Are you wondering if you should do Traditional Weaning or Baby-Led? Like every aspect of raising a child, there are so many opinions out there and it can be difficult to decide what is best. This is a summary of my experience with both methods. Of course, everyone is different, as is every baby. What is great for one person may not be for another.
There are two basic approaches to weaning: the traditional method, where you offer purees to start with, and the baby-led method. I went down the traditional weaning route with my eldest, Finn, and I am now three months into weaning Rory, my youngest, using the baby-led method. Both have been a positive experience but have their pros and cons.
I weaned my eldest (Finn) at five and a half months using the traditional method. I hadn’t really heard much about baby-led weaning (BLW) and so hadn’t considered any other way. I started with smooth purees, progressed to mashed/chopped and introduced finger foods around seven months.
I made most of his meals and my freezer was packed with a range of coloured cubes of frozen purees. I would cook up several recipes one afternoon a week and then took out the required cubes daily. I liked to cook with a range of spices, herbs and food types to ensure his diet was varied in nutrients and flavour.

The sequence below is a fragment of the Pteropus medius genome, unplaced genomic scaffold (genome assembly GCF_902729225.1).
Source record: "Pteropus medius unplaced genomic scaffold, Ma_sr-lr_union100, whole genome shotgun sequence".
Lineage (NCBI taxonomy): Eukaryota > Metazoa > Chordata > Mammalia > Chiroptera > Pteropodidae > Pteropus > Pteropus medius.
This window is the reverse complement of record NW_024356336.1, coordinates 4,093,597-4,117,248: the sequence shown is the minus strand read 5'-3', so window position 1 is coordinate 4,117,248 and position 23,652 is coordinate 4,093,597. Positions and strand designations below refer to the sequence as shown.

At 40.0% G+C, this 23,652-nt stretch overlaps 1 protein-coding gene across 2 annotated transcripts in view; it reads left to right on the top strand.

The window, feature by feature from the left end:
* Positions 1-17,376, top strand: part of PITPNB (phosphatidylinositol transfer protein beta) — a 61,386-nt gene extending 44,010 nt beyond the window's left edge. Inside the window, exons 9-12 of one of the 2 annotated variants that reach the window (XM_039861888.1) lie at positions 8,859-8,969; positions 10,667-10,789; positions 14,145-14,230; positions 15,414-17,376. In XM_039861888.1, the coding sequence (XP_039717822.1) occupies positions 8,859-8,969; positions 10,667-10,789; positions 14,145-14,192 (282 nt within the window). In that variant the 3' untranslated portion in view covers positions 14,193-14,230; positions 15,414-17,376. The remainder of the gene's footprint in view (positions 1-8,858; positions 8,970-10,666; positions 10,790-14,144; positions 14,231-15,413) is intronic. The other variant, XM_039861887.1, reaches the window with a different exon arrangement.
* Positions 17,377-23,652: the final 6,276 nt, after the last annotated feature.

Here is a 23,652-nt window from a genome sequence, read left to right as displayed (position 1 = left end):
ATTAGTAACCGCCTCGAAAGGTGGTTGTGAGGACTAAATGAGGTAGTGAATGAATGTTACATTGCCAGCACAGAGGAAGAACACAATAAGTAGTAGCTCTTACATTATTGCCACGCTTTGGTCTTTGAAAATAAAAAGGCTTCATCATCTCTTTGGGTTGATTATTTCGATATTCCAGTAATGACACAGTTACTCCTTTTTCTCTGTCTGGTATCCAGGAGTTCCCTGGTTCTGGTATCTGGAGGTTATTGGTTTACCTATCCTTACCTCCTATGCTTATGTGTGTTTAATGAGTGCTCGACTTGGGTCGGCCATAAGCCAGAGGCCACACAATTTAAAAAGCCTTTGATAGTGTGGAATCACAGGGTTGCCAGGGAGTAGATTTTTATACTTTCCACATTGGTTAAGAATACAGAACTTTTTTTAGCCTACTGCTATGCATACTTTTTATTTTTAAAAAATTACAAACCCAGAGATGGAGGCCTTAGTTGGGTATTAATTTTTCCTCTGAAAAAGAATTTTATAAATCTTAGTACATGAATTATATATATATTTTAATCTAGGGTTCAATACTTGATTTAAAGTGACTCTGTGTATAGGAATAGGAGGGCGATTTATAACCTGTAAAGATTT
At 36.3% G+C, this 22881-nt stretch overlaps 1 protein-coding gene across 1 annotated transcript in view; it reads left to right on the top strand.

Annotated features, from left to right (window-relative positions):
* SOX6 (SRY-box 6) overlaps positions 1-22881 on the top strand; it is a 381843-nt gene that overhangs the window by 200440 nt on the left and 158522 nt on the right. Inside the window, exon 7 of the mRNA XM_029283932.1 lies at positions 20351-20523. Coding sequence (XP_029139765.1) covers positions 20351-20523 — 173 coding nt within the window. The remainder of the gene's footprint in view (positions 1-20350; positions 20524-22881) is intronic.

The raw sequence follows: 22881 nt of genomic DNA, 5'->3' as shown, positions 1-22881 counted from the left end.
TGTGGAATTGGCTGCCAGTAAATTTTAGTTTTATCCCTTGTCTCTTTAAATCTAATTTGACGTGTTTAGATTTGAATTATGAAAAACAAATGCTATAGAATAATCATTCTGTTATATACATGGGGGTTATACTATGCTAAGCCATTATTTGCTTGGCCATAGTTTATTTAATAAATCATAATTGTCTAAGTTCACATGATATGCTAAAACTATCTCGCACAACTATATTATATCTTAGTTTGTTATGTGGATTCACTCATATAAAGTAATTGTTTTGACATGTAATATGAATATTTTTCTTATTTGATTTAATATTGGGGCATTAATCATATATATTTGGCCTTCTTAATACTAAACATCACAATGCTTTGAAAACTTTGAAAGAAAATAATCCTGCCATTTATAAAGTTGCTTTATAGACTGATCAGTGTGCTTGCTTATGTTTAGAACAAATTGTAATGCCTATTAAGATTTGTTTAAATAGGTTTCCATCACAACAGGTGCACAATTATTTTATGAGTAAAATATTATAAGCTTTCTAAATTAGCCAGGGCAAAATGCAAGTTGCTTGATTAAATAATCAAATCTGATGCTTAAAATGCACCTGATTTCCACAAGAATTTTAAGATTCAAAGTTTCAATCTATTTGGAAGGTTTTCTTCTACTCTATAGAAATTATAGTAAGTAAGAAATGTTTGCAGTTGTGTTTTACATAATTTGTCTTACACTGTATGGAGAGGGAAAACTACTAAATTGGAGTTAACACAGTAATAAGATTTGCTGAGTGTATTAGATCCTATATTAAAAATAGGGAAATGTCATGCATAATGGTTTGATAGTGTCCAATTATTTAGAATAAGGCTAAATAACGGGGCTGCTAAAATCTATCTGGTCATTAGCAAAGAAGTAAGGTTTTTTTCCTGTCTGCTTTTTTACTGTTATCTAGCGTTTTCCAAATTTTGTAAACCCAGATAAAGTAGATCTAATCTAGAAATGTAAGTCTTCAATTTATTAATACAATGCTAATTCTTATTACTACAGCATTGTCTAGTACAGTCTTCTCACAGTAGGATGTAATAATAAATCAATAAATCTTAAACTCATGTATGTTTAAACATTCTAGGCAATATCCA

Finn is a fantastic eater and basically eats anything I give him. I feel that I should mention this here as I have read so many pro BLW articles that shout about how BLW results in more adventurous, less picky eaters. Finn, traditionally weaned, has to be the least fussy eater I know and is willing to try any new food.
- I knew how much Finn had eaten
- It was easier to ensure he was gaining the right nutrients (e.g. iron)
- Less messy
- I could use jars/pouches when out and about.
- Preparing separate purees was time-consuming
- Having to spoon-feed Finn at mealtime made it harder to enjoy a meal together.
I started Rory on solids at the recommended age of six months. He has joined in with family meals and fed himself from day one. I offered him softer finger foods for the first week but by week two he was really just eating what we all were as a family. (see more here)
As I was already cooking for Finn, I was no longer adding salt to my cooking and was ensuring that I was preparing nutritionally balanced meals. It was no extra work for me to make more for Rory. If I had done BLW with Finn I would have had to change our diet a lot sooner than I did. Before Finn ate with us we ate a lot of Thai and Indian style foods which were packed full of chilli and had a high salt content (through fish sauce, curry pastes etc.) If you are thinking about doing BLW then it is important to ensure you are providing a balanced, low sodium, low sugar diet.
Although still early days, Rory seems to be a good eater. He gets very excited at mealtimes and can demolish meals in minutes! He does, however, know what he likes best and will pick those foods to eat first. Sometimes his less favoured foods can be found chewed and dropped on the floor!
- I have no baby purees to make.